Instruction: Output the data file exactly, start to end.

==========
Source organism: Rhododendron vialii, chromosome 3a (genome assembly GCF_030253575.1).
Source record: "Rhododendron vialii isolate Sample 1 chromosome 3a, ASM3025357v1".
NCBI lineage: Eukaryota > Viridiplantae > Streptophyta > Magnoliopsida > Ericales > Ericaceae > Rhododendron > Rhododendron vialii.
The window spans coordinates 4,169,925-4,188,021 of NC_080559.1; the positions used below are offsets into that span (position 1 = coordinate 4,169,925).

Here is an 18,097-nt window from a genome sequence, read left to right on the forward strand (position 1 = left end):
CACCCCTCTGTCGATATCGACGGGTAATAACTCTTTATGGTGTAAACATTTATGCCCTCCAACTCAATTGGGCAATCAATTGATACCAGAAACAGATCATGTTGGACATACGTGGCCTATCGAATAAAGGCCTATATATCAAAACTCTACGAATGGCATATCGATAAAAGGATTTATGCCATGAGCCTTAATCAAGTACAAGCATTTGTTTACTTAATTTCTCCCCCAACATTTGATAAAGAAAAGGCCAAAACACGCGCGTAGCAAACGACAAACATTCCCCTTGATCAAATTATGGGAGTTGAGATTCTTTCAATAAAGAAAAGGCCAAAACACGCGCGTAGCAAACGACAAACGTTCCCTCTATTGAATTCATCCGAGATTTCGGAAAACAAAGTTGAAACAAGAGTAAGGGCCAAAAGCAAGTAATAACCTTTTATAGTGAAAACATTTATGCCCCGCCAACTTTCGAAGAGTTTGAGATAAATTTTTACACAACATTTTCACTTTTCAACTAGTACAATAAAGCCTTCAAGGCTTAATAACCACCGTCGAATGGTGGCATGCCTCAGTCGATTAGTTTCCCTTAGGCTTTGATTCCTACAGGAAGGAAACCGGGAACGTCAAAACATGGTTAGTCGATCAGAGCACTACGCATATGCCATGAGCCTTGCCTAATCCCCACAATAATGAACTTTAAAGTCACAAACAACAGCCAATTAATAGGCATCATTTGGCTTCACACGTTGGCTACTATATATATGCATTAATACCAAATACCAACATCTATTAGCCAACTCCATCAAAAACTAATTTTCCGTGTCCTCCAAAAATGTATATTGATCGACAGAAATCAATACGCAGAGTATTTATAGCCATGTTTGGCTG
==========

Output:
Source organism: Rhododendron vialii, chromosome 3a (genome assembly GCF_030253575.1).
Source record: "Rhododendron vialii isolate Sample 1 chromosome 3a, ASM3025357v1".
NCBI lineage: Eukaryota > Viridiplantae > Streptophyta > Magnoliopsida > Ericales > Ericaceae > Rhododendron > Rhododendron vialii.
The window spans coordinates 4,169,925-4,188,021 of NC_080559.1; the positions used below are offsets into that span (position 1 = coordinate 4,169,925).

Here is an 18,097-nt window from a genome sequence, read left to right on the forward strand (position 1 = left end):
CACCCCTCTGTCGATATCGACGGGTAATAACTCTTTATGGTGTAAACATTTATGCCCTCCAACTCAATTGGGCAATCAATTGATACCAGAAACAGATCATGTTGGACATACGTGGCCTATCGAATAAAGGCCTATATATCAAAACTCTACGAATGGCATATCGATAAAAGGATTTATGCCATGAGCCTTAATCAAGTACAAGCATTTGTTTACTTAATTTCTCCCCCAACATTTGATAAAGAAAAGGCCAAAACACGCGCGTAGCAAACGACAAACATTCCCCTTGATCAAATTATGGGAGTTGAGATTCTTTCAATAAAGAAAAGGCCAAAACACGCGCGTAGCAAACGACAAACGTTCCCTCTATTGAATTCATCCGAGATTTCGGAAAACAAAGTTGAAACAAGAGTAAGGGCCAAAAGCAAGTAATAACCTTTTATAGTGAAAACATTTATGCCCCGCCAACTTTCGAAGAGTTTGAGATAAATTTTTACACAACATTTTCACTTTTCAACTAGTACAATAAAGCCTTCAAGGCTTAATAACCACCGTCGAATGGTGGCATGCCTCAGTCGATTAGTTTCCCTTAGGCTTTGATTCCTACAGGAAGGAAACCGGGAACGTCAAAACATGGTTAGTCGATCAGAGCACTACGCATATGCCATGAGCCTTGCCTAATCCCCACAATAATGAACTTTAAAGTCACAAACAACAGCCAATTAATAGGCATCATTTGGCTTCACACGTTGGCTACTATATATATGCATTAATACCAAATACCAACATCTATTAGCCAACTCCATCAAAAACTAATTTTCCGTGTCCTCCAAAAATGTATATTGATCGACAGAAATCAATACGCAGAGTATTTATAGCCATGTTTGGCTG